Alphabet keeps Google's cloud revenue a secret, which is too bad because it could tell us a lot about the state of enterprise adoption of machine learning.
Google Cloud Platform (GCP) may be rocking, but if so, Alphabet is keeping it a closely guarded secret. As ZDNet's Larry Dignan has posited, maybe "GCP's revenue doesn't stack up to its rivals yet." No one would be surprised by this, given the lead of several years that AWS, in particular, has had. What would be a nice surprise is to have Google substantiate that its machine learning strength in cloud is paying off with mainstream customers.
SEE: The impact of machine learning on IT and your career (free PDF) (TechRepublic)
What we know
Sadly, to echo Dignan, we know very little about how Google's cloud business is doing. In fact, it's as little as we knew a year ago when then Google cloud CEO Diane Greene said everyone was "grossly underestimating" Google's cloud revenue but then gave the convoluted "$1 billion each quarter" figure that obfuscated more than it clarified. After all, Greene was mixing the more mature (and larger) G Suite "cloud" number with GCP to add up to $1 billion. If anything, it told us GCP was doing worse than expected, simply because she refused to give a real number.
Fast forward a year, and now no one but AWS and Alibaba are willing to share their real cloud revenue data. The one nugget of potential data we got from Google's earnings call was CEO Sundar Pichai's comment that "Google Cloud is a fast-growing multibillion-dollar business that supports major Global 5,000 companies in every important vertical."
Before we rush to judgment that "Google Cloud" is only GCP, Pichai goes on to lump in G Suite...again.
So we know that Google's overall cloud business (including G Suite) is doing better. We also know that Alphabet "more than doubled both the number of Google Cloud platform deals over $1 million as well as the number of multiyear contracts signed," said Pichai. Importantly, these deals are happening with mainstream enterprises like Bed, Bath & Beyond, HSBC, and more. Finally, Google CFO Ruth Porat also claimed to be seeing "a really nice uptick in the number of deals that are greater than $100 million."
That's a lot of money and a sign that enterprises are taking GCP very seriously.
We also know that, unlike Oracle, Alphabet is investing heavily in data centers to support future growth. In 2018 the company spent $25 billion, up 102%. While Google CFO Ruth Porat said on the earnings call that this growth would moderate in 2019, and while not all of it is data center-related, it's still a sign of a company that is investing big to win big.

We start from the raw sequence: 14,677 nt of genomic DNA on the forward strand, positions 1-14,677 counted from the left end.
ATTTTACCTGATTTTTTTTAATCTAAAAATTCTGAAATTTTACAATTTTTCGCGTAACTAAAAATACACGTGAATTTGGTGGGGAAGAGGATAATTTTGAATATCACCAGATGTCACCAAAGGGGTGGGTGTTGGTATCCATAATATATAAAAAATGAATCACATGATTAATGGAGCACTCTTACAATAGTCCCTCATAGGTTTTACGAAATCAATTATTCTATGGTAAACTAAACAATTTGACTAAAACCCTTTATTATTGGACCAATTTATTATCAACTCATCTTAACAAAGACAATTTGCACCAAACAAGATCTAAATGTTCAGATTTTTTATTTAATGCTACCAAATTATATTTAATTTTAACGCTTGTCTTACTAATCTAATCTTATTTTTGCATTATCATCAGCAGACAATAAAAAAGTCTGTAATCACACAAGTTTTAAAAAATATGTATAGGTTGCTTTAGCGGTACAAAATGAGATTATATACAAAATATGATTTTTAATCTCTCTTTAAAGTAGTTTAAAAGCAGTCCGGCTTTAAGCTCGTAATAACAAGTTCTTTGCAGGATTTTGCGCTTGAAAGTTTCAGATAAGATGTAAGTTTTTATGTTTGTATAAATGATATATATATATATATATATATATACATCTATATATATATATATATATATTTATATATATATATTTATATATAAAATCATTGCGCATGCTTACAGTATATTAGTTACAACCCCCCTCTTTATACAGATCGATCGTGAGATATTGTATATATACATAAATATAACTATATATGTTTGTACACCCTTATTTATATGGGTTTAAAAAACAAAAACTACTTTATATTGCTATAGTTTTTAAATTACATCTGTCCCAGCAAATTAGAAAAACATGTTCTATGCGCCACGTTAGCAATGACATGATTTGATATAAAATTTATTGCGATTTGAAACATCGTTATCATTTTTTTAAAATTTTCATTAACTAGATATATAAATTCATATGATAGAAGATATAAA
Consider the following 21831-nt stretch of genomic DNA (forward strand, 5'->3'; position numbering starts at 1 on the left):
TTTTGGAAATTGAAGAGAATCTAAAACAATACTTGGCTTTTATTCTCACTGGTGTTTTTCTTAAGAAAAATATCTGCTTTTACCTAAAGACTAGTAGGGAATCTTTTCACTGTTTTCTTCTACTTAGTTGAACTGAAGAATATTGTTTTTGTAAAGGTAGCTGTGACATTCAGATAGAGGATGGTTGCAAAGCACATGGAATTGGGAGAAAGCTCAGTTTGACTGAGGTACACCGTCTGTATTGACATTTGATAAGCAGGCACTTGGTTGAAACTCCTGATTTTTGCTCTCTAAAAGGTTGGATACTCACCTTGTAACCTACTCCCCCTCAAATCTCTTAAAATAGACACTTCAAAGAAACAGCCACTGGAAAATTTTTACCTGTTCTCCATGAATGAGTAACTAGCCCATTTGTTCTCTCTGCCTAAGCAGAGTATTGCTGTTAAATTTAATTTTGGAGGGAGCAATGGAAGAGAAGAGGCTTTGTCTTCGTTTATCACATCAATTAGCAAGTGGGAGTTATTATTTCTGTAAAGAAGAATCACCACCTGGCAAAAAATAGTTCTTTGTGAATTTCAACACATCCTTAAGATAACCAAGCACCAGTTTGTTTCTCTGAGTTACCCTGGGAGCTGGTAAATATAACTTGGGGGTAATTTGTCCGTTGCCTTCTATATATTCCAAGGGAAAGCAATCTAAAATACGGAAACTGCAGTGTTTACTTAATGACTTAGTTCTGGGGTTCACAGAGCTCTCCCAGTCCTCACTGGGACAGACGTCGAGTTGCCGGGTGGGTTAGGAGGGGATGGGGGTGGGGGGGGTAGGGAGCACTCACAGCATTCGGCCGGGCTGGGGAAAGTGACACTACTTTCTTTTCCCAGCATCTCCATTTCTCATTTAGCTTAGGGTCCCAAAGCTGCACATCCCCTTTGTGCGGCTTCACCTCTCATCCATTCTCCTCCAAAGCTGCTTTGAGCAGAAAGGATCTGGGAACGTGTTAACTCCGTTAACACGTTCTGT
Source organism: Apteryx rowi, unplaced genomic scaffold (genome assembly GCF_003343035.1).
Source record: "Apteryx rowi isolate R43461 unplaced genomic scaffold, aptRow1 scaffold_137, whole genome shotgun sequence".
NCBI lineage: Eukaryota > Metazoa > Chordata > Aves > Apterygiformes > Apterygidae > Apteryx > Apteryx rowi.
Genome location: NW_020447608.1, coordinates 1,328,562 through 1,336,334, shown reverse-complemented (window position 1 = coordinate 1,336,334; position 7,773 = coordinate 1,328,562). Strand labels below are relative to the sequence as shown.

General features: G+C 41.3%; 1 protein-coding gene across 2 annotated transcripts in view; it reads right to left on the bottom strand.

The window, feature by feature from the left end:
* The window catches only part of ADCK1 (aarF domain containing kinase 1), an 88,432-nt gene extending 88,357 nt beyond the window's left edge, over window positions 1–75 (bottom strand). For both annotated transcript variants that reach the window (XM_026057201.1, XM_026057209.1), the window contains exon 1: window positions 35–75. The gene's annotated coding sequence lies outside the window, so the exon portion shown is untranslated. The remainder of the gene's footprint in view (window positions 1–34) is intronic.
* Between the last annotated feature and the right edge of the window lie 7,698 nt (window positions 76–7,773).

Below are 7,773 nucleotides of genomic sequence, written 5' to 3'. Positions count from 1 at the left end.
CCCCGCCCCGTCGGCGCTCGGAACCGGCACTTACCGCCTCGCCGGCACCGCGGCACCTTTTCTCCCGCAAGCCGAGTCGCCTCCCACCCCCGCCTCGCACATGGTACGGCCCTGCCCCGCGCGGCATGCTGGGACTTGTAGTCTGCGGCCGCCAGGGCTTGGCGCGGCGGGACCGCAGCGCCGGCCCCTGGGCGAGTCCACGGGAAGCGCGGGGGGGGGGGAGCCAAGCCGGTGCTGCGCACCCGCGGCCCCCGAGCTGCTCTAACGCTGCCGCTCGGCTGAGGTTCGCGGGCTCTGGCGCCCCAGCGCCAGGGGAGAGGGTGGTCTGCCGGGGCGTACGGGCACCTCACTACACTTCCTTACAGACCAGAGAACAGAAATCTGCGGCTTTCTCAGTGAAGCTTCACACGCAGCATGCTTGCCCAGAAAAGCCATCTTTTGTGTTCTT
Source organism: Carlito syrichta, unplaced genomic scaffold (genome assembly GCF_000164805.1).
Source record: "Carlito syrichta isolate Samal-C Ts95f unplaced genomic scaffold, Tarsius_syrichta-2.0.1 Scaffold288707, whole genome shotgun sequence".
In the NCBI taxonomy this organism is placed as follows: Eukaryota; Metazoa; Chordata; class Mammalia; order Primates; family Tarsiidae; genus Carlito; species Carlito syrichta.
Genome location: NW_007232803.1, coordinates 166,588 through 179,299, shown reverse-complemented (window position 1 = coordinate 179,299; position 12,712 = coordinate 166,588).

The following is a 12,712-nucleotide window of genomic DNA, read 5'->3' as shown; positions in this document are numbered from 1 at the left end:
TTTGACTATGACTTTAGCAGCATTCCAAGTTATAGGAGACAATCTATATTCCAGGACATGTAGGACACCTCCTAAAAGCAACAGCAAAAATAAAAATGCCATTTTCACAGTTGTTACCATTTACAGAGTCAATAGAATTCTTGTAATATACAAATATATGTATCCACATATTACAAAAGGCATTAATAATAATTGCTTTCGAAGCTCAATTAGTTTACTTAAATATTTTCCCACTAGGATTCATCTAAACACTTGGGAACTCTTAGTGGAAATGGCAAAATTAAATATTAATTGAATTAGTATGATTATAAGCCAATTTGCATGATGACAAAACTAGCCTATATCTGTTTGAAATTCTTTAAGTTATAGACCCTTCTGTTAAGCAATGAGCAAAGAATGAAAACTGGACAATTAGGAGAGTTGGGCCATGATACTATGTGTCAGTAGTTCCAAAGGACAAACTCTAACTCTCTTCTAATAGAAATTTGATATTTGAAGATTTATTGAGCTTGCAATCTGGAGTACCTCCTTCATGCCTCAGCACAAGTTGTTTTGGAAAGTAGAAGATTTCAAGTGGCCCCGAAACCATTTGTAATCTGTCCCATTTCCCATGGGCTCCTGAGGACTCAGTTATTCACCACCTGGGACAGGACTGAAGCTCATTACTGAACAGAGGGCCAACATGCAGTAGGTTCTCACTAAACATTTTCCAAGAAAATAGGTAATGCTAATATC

What we wish we knew
So that's not nothing, but it's not nearly as transparent as we'd like, particularly because Google's Cloud revenue is a nice proxy for how well machine learning (ML)/artificial intelligence (AI) are doing in the enterprise. On the earnings call, Pichai called out ML as "driving differentiation" for its cloud business, and cited the UK's Telegraph as a media company that bought GCP "because of [Google's] data and machine learning expertise."
Indeed, it's because of this differentiation and the customers that come with it that Alphabet spent so heavily on the technical infrastructure needed to enable ML at massive scale. It's also why Alphabet has been so smart about open sourcing key ML technology like TensorFlow to feed its cloud business.
We don't really know how well it's working. Given that Google has done so much to lower the bar to using higher-order ML by mainstream enterprises, it would be great to see if it's working. We know from The Telegraph's case study that companies like The Telegraph are using GCP to "analyze digital behaviors to understand audiences," processing up to 4TB of data in under a minute, taking the former daily processing of advertising campaign performance data from 2.5 hours to 8 minutes.
This is amazing. It's also not likely unique, but we simply don't have the details to know how many more case studies like this GCP might be generating. We don't know the scale of machine learning adoption through GCP, but that data would offer great insight into how ML is doing across the industry, given that Google arguably makes it easier to get value from ML efforts than most other alternatives. As much as we talk about machine learning, the reality is that adoption remains anemic.
Getting more insight into GCP, however, would help us get a better read on gathering momentum in ML adoption.
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